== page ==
She was the last pharaoh of the 19th Dynasty and ruled independently for two years. She allegedly sent expeditions to turquoise mines in Palestine and Sinai. Her tomb was usurped by Setnakht and her sarcophagus was taken for use by Amenherkhepeshef.
She ruled from 1806 B.C. to 1802 B.C. Most of her monuments and statues have been destroyed, although one of them shows her wearing both male and female garments. Her burial site is unknown.
One of Egypt's most prolific builders, she ruled for 22 years and is often depicted wearing men's clothing and the false beard worn by the pharaohs Considered one of Egypt's greatest pharaohs, she was the 5th pharaoh of the 18th Dynasty.
The Great Royal Wife of Pharaoh Akhenaten and step-mother of King Tutankhamun. She bore six daughters and disappears from records in Akhenaten's 12th regnal year. She is thought to either have died, or become co-regent with her husband.
The last active pharaoh, Cleopatra ruled with her father Ptolemy XII, and later with her brothers, Ptolemy XIII and Ptolemy XIV. Her romantic liasion with Mark Antony yielded two sons and one daughter; Cleopatra ultimately killed herself with a poisonous asp.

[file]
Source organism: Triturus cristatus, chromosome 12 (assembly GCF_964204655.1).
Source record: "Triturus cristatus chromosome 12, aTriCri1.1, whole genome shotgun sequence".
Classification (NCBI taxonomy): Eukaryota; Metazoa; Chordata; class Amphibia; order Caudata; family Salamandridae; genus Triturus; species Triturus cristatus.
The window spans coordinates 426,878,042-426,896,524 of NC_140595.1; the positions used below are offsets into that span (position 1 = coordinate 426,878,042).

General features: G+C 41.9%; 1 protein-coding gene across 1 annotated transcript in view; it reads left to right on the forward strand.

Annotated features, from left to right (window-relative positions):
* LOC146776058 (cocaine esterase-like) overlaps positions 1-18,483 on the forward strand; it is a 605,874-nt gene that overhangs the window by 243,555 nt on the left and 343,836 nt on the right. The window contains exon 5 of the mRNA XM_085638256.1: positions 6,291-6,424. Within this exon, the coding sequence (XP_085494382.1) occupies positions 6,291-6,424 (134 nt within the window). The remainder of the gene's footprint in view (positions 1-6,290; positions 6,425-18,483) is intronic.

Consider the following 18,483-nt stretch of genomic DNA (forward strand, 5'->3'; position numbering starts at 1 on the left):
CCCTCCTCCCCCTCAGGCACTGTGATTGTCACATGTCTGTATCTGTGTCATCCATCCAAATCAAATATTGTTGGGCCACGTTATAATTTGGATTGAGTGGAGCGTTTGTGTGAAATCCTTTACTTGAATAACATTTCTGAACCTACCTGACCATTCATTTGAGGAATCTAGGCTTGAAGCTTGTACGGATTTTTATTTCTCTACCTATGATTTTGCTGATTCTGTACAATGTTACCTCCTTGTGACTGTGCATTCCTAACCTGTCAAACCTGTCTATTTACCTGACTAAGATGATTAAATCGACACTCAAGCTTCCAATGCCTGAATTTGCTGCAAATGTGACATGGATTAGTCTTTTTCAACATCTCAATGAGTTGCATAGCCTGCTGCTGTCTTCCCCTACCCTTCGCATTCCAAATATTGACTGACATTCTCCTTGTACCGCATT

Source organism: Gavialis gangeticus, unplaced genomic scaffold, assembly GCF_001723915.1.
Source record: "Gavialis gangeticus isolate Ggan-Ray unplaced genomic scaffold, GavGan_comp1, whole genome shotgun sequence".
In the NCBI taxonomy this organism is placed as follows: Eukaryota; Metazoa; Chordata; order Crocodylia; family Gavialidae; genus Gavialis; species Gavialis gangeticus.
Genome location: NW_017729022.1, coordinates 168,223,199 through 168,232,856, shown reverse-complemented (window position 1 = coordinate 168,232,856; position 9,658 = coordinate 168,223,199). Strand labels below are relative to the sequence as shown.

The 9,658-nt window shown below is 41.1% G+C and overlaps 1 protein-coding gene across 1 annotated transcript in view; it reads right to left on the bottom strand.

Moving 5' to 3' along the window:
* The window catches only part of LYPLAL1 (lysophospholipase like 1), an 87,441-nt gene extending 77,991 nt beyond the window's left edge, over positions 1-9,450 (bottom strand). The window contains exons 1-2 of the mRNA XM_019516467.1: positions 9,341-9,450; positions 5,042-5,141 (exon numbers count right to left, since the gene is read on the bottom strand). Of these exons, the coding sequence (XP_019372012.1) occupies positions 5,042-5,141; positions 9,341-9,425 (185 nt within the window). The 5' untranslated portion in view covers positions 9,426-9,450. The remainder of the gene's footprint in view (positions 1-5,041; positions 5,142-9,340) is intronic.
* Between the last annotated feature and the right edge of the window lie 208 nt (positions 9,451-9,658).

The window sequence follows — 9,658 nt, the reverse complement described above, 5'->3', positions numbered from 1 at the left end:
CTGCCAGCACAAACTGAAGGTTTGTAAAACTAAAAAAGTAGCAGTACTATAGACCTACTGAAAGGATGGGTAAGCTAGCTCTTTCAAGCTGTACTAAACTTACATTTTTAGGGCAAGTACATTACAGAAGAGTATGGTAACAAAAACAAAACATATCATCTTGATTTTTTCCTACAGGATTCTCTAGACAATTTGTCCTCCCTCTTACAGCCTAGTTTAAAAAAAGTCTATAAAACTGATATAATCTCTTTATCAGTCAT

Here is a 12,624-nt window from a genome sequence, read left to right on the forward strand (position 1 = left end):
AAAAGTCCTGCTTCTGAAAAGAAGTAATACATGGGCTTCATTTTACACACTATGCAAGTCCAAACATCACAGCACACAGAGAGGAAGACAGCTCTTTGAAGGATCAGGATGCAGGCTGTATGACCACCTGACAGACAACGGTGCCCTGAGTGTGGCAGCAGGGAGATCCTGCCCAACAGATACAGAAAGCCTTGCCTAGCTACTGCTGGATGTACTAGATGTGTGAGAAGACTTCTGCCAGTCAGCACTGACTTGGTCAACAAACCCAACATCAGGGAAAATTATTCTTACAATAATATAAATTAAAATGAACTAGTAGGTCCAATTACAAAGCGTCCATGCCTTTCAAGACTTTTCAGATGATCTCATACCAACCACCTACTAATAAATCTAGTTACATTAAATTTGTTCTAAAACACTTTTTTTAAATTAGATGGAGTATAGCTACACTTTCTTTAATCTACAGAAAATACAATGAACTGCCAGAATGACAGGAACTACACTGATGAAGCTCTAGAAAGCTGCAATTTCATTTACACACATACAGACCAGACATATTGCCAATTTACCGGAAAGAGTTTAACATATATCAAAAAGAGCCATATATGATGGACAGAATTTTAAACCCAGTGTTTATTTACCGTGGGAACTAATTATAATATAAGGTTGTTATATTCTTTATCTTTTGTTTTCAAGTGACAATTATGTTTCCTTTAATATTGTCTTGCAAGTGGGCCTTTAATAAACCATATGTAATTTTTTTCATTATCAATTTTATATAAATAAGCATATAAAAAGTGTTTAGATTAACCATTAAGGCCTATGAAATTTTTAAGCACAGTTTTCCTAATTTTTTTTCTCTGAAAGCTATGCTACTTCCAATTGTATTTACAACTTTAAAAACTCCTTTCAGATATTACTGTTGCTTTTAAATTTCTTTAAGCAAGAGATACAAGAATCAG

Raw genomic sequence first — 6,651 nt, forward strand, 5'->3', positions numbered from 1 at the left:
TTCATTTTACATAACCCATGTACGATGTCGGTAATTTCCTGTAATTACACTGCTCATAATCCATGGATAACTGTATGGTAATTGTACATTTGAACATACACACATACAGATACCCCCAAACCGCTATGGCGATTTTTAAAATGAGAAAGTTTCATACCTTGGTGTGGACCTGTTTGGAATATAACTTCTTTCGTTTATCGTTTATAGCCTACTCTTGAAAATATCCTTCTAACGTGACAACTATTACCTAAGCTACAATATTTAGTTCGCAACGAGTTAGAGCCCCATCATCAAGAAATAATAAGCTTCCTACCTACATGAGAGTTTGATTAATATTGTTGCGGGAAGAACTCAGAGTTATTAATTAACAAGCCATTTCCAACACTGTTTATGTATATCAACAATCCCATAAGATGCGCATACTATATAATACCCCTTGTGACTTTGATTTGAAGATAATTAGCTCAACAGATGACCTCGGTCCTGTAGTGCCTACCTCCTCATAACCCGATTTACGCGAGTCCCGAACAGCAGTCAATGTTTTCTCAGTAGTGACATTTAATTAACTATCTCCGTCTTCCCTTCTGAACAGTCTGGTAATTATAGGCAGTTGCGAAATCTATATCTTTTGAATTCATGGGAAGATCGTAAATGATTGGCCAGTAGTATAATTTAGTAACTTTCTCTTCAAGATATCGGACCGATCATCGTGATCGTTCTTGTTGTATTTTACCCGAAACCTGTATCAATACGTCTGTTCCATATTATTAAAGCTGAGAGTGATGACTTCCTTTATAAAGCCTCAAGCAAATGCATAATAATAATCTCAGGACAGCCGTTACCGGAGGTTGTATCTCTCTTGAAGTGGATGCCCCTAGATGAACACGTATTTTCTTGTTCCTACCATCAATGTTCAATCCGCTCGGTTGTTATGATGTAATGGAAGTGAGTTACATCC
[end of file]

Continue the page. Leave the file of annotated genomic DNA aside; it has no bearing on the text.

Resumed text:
Who were the most famous male pharaohs?
By far, the most famous of the pharaohs would be the boy king, Tutankhamun, often referred to as King Tut. He ascended the throne around age 9 and ruled for about 10 years; he died around 1324 B.C., and the most current forensic evidence indicates that his death was the result of an infection that set in after he broke his right leg.
King Tut was frail and had many health issues. Rather than the tall, virile image of a young man that's normally depicted, his left foot was clubbed, he had multiple strains of malaria, a compromised immune system, and a fractured left femur. He walked with a cane, and several of them were in his tomb.
His compromised immune system would have prevented his body from fighting an infection, it's thought that the infection was responsible for his death. The small hole in the back of his skull has been attributed to workers who were working on his sarcophagus rather than the result of an attempted murder.
King Tut's father was Akhenaten, the heretic king, and his mother was also his aunt, one of his father's sisters. Although the ancient Egyptians thought that incest would keep the bloodline pure, it's now known that incest results in deformities and health issues, which was likely the reason for some of Tut's health issues.
One of Egypt's most controversial pharaohs, Akhenaten is known as the heretic king because he abandoned Egypt's polytheistic religious practices in favor of a monotheistic religion, which was worship of the sun god Ra.